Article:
• Paying everyone equally, instead of paying for efficient production, results in less production. (He says even in Russia they had to have bonuses for good workers, and gave up on the equal pay that Lenin preached.)
  • Ricardo (who Mises praises) wrote fallacies (which aren't specified). But, somehow related to that, industrial leaders are rare and are valuable to society, and capitalism handles that better. Socialism would remove the incentive to be an industrial leader, or even to try to produce a little more than your neighbor, and it'd also limit the risks that industrial leaders would take to try to make a profit. Seligman says that under socialism people couldn't "afford" to take those risks, but doesn't explain why. I guess, from the word "afford", that he has in mind that socialism wouldn't let some businessmen get rich enough that they could afford to lose a lot of money without ruining their lives.
  • Various (unspecified) socialists have admitted their system would restrict freedom.

Socialist Argument

The moderator introduces and praises Nearing, the socialist debater, but did not introduce or praise Seligman previously. This is biased and unfair. Nearing apparently went to court to defend his free speech rights to argue for socialist ideas, even during war time (World War I).

Nearing agrees about what capitalism and socialism are. Note the mention of no private profits:

He [Seligman] has defined capitalism as that form of industrial organization where the means of production, primarily the machines, are in the control of private individuals. He has defined socialism as the control of capital in the hands of the group and under it there shall be no room for private rent, interest or profit. [emphasis added, and FYI Nearing means economic rent, he's not saying that you couldn't charge rent for an apartment]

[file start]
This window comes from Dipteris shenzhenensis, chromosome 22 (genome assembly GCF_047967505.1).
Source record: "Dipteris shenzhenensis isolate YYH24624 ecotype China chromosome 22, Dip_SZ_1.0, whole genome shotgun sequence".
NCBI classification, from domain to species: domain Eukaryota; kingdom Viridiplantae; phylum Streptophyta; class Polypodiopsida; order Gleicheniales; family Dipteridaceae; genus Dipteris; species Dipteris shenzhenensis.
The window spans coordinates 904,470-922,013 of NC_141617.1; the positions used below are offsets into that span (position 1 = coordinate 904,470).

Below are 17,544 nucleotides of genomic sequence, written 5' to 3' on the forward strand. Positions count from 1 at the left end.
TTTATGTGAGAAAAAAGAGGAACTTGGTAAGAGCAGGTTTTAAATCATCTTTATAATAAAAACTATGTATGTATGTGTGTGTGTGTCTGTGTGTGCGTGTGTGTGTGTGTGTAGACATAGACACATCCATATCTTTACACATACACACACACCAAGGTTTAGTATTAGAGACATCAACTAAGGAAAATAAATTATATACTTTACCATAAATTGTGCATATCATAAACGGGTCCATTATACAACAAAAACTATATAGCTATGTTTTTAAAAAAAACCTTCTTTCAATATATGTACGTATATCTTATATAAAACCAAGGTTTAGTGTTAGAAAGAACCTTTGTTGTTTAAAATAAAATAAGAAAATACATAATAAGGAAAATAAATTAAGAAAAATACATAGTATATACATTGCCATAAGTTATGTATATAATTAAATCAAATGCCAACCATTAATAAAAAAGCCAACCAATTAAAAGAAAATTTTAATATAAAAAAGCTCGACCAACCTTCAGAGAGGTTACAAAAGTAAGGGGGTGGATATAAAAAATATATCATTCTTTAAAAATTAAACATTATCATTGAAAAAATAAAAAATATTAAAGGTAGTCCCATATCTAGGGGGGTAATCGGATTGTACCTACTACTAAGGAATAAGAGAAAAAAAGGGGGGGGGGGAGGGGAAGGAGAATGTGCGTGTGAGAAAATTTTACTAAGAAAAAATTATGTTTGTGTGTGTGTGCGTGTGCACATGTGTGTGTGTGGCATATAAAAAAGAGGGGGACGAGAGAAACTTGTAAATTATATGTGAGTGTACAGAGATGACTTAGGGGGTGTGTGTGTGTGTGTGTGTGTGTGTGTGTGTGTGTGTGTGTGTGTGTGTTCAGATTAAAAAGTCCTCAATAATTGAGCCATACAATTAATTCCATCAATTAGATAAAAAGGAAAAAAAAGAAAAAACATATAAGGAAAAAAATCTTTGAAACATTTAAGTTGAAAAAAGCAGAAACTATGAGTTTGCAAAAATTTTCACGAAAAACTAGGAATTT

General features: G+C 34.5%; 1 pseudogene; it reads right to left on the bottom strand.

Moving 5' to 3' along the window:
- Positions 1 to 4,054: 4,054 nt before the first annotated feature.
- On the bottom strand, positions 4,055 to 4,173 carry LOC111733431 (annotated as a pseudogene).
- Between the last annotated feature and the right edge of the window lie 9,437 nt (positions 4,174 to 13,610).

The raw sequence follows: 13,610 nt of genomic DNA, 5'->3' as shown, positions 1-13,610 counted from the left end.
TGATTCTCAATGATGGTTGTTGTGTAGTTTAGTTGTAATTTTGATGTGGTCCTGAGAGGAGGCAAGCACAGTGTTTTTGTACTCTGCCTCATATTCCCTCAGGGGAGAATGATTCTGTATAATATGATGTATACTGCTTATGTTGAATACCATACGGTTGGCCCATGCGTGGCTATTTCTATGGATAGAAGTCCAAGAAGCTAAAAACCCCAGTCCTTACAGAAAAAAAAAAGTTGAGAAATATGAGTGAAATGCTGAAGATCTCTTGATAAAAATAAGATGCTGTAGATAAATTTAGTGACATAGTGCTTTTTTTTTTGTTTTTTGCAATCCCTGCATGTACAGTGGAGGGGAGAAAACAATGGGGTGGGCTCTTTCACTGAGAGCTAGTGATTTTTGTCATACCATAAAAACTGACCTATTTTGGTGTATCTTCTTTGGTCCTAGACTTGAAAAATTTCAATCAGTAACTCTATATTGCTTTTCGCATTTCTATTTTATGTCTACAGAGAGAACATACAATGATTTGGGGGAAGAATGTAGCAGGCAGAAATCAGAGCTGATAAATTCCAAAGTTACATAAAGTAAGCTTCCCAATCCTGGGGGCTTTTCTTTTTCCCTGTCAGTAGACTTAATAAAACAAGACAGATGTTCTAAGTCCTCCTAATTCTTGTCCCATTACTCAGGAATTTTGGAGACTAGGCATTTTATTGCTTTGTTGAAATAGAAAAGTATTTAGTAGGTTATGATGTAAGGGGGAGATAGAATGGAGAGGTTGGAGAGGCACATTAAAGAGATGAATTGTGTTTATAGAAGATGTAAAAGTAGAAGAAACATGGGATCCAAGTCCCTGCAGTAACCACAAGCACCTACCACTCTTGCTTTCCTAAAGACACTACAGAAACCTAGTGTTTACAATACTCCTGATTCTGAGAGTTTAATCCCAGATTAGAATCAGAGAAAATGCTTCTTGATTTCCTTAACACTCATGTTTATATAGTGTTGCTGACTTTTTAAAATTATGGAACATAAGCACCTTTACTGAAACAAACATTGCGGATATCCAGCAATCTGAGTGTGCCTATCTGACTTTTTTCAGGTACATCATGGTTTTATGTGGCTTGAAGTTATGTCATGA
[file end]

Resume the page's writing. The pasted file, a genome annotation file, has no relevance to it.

I appreciate the clarity from Nearing, even though he's mistaken, and he continues with more clarity:

I want to try to demonstrate to you that under capitalism the worker has to accept, first, intermittent starvation, second, slavery and third, war.…

… Under the present system of society, a little group of people own resources, machines, capital, all of the machinery upon which forty million workers depend for their living. That is, the capitalist owns the job. The capitalist owns the job without which the worker dies of starvation. The worker therefore must go to the capitalist and ask for permission to work.

I would say the businessman created the job which allowed forty million workers to be born and fed, and they wouldn't be alive without the businessman. Without businessmen who saved wealth and invested it in machines, there'd be far fewer people. A low-technology society with large numbers of self-employed persons (mostly farmers) can only feed so many people on a given area of land (who are slaves to Nature – they must work or Nature will starve them to death). The reason there are more workers than can have their own land to farm, or otherwise be self-employed, is because capitalism enabled them to be alive at all. The reason most workers seem bound to seek jobs is because those jobs are the only reason they can be alive at all. They should be grateful for the jobs which gave them life, and that they live in a society where they can improve their life situation, where capitalism has provided upward mobility through many means other than military success.

Besides, the businessmen compete for workers. Wages are set by supply and demand. Workers need jobs, sure, but businesses also need workers. The buyers of labor compete with each other, in the market, just as the sellers of labor do. Nearing is ignorant of how supply and demand set prices. This is covered in Reisman's Marxism/Socialism book linked above (which refutes Marx's iron law of wages), and my videos on it, and in detail in my educational discussion teaching Andy why minimum wage is bad and how the free market determines wages, and of course in the books of Mises and in Reisman's Capitalism: A Treatise on Economics.